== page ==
By 1949 two alternative fits for the Tigers had been drawn up, one as pure anti-aircraft cruisers with 6 twin mountings of the new 3-inch 70 calibre design and the later fit, ultimately adopted of QF 6 inch Mark N5 guns in two twin Mark 26 automatic mountings and three twin 3-inch/70s. In historical term this was a light cruiser armament and similar US weapons introduced on USS Worchester had experienced considerable problems with jamming and had performed below expectation. A third lower cost option of fitting two Mk 24 turrets in 'A' and 'B' position and the Daring class semi-automatic Mk  twin 4.5 in 'Q' and 'Y' and 'P1' and 'S1' on the flanks, was seriously considered during the Korean War.[8] However completing them to the 1946 plans or the mix of Mk 24 triples and Mk 6 4.5-inch mounts required 150 more crew, than fully automatic DP armament. Significant work and trial would be required to bring the first six Mk 24 turrets and cruisers into service by 1953.[Note 2] However much of the original dc circuits the Mk 24 turrets used had been stripped from the Tigers in 1948, there was a strong desire the new cruisers have ac power not dc or dual.[11]

There was great doubt of the merits of completing the Tigers given Soviet jet aircraft from 1950 in the Korean War, were faster than anticipated, meaning missiles and small 40 mm/57 with modern fuses would be more useful for anti-aircraft purposes. While the 1945 names finally selected for the class, Lion, Tiger, Hawke and Blake, suggest strong Admiralty support for the class, many of the leading RN naval architects, favoured scrapping them all in 1947, the Director of Naval Construction (DNC) informed the Acting Chief of Naval Staff, the Tigers were nearly structurally complete making substantial modernization or adding real aircraft direction capability impossible[12] and the later war priority of heavy six inch turrets and close range AA to counter the Japanese air threat, meant they were the least suitable RN cruiser class for modernization. Unlike the Colony class, the Minotaur class could only be rearmed with three 100 ton 5.25 main turrets due to weight and internal volume restrictions,[13] where all the other cruiser types could be refitted with four modern medium turrets on the centreline. A decision to approve rearming the Tigers with fully automatic Mk 26s was made late 1954. Of the suspended Minotaurs, Bellerophon was completed as Tiger, the name ship of the new Tiger class, Blake was completed under her own name,[Note 3] and Defence was completed as Lion. Conversion of Blake and Tiger to helicopter cruisers in the 1960s left no money to convert Lion, and she was scrapped in 1975, after eight years in reserve.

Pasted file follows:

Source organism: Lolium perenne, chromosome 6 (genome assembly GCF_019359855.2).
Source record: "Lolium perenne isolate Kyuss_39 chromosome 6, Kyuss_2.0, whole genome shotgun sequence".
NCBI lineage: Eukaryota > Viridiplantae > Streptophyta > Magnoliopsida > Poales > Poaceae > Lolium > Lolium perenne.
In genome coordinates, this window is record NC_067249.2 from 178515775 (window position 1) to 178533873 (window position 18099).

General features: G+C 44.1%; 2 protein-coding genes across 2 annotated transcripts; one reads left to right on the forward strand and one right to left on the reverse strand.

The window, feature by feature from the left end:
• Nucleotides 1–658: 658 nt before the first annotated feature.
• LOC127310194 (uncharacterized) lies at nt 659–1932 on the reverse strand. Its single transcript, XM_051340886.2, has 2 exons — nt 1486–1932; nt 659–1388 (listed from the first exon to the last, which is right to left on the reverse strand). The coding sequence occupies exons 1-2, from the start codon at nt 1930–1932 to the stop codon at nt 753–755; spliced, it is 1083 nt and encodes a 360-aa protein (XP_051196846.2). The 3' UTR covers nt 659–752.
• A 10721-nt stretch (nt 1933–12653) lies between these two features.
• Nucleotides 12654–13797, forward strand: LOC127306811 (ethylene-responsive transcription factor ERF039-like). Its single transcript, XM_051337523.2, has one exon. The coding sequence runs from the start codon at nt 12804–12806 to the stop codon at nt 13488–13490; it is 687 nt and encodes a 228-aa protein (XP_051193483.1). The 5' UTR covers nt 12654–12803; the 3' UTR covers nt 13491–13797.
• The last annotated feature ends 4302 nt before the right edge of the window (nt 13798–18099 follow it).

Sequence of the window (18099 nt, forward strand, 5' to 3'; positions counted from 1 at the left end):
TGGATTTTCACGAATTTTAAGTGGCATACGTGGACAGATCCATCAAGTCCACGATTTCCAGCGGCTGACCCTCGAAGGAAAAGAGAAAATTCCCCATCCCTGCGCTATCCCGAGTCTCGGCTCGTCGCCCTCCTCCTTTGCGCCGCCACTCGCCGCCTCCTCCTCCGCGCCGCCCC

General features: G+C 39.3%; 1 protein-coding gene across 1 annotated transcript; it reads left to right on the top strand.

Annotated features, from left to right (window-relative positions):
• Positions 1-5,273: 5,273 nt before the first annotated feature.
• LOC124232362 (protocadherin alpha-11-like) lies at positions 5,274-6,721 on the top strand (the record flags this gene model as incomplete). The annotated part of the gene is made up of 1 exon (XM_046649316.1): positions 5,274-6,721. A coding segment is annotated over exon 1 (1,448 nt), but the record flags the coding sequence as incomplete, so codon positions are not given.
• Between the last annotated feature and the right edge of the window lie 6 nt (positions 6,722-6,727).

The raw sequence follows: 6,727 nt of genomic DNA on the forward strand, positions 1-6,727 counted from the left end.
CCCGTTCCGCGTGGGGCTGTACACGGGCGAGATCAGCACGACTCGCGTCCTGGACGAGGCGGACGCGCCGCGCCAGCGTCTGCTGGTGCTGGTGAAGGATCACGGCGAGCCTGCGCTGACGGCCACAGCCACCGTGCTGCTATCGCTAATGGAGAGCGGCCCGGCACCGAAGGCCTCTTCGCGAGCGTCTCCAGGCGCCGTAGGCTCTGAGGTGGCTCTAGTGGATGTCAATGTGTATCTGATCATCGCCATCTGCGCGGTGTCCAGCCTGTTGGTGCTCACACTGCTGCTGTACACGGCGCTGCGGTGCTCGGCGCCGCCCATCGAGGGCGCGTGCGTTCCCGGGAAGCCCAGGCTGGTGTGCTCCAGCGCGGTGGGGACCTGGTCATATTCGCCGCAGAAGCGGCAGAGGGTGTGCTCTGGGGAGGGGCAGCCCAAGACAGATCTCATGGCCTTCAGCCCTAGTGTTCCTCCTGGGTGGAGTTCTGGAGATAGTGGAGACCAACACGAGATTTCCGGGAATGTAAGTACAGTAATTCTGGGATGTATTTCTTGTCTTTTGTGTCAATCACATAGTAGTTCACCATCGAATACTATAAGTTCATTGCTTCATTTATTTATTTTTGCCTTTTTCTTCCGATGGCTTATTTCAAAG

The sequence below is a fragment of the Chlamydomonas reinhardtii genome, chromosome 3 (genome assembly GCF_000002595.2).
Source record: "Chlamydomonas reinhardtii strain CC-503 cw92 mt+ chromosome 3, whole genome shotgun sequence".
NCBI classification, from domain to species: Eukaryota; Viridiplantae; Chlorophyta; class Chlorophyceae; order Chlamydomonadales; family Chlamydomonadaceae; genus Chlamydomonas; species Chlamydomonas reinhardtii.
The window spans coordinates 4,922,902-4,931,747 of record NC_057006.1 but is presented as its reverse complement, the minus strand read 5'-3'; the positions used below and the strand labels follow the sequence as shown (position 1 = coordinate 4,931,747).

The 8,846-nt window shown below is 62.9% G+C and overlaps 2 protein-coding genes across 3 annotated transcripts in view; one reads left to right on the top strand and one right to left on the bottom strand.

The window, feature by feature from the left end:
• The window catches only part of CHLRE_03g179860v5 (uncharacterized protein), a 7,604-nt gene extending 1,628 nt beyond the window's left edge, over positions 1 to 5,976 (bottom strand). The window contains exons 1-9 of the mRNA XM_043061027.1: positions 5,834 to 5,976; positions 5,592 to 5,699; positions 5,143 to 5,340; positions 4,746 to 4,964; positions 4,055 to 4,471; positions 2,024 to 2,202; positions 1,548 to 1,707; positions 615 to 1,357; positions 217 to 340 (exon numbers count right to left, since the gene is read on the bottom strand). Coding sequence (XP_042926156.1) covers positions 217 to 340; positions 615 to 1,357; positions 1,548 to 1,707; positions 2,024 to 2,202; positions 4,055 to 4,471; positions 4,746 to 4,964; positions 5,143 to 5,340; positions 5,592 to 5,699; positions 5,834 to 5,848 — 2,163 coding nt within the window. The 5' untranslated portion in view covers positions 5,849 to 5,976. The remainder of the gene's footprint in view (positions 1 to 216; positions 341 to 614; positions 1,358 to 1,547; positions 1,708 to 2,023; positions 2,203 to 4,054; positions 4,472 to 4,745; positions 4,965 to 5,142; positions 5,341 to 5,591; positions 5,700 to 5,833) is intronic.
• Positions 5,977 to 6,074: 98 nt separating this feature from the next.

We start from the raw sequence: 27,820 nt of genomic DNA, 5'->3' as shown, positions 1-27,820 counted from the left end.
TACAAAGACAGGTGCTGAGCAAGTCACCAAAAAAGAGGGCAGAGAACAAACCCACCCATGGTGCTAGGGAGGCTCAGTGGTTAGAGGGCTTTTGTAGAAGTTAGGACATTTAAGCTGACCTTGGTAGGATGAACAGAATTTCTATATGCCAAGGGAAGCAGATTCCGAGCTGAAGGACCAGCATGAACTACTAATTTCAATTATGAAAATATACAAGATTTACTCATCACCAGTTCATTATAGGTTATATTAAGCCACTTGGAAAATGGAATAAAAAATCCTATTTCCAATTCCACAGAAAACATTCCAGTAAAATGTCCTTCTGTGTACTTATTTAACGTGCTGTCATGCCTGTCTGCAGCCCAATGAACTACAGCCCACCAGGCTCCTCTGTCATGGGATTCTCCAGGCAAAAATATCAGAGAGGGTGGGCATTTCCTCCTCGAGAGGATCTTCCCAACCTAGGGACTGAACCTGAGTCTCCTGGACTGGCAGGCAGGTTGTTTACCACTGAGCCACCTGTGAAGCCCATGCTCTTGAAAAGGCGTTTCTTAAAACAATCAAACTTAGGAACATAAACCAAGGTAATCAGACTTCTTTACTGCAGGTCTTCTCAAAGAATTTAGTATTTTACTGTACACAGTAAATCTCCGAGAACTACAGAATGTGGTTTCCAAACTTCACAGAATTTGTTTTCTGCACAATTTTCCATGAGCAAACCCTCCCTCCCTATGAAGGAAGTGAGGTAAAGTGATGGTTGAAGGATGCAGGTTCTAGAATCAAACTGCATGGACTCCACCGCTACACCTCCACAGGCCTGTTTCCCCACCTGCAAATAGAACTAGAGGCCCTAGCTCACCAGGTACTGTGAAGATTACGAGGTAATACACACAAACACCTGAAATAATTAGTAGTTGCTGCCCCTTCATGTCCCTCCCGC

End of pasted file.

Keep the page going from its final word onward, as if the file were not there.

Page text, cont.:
Revised design[edit]

Construction of the three suspended ships resumed in 1954, to a revised design known as the Tiger class, as a platform to mount new automatic 6 inch and 3 inch guns. A controversial decision reflecting exaggerated concern about Soviet Sverdlov cruiser construction, described as 'chilling' by the director plans.[14] The threat of the new Sverdlov-class cruisers also justified the Buccaneer bomber and stillborn Royal Navy plans for 6,000 ton cruiser/destroyers to overwhelm Sverdlov-class cruisers and air targets with 60 rpm fire,[15] the new 5 inch gun never being developed. The Sandys 1957 Defence Review decided to continue the construction of the Tiger cruisers for anti-aircraft fleet escort duty, as a fill in until the County-class guided missile destroyers were completed.

The 1954 Guy Fawkes day Cabinet Meeting that decided the fate of the Royal Navy took 6 hours to decide what MacMillan said could have been agreed in 20 minutes. The ageing Churchill now determined to limit the Royal Navy.[16] The Tigers were approved with the new automatic Mk 26 twin, along with the very expensive completion of the aircraft carriers Hermes and reconstruction and reboilering of Victorious, both with 984 3D radar. The update of the Tigers and aircraft carriers was the affordable alternative to two new 35,000 ton strike aircraft carriers, planned for laying down in 1957,[17] and fought for with determination by First Lord Andrew Cunningham. Allegedly most of the Cabinet would have scrapped the Tigers and Victorious and put one of the two new large carriers Eagle or Ark Royal in reserve, as advocated by the Minister of Defense, Lord Alexander.[18] Both Churchill and Macmillan wanted only small carriers with anti-submarine warfare aircraft and Sea Vixen strike fighters [19] Therefore, the work on the Tigers proceeded; the Towns Belfast and Liverpool had space for three new twin Mk 26 Turrets [20] but were too old. The Tiger's appeared newer, and would be completed with limited nuclear warfare survivability due to their sealable citadels, something the older Town and City-class cruisers could not achieve.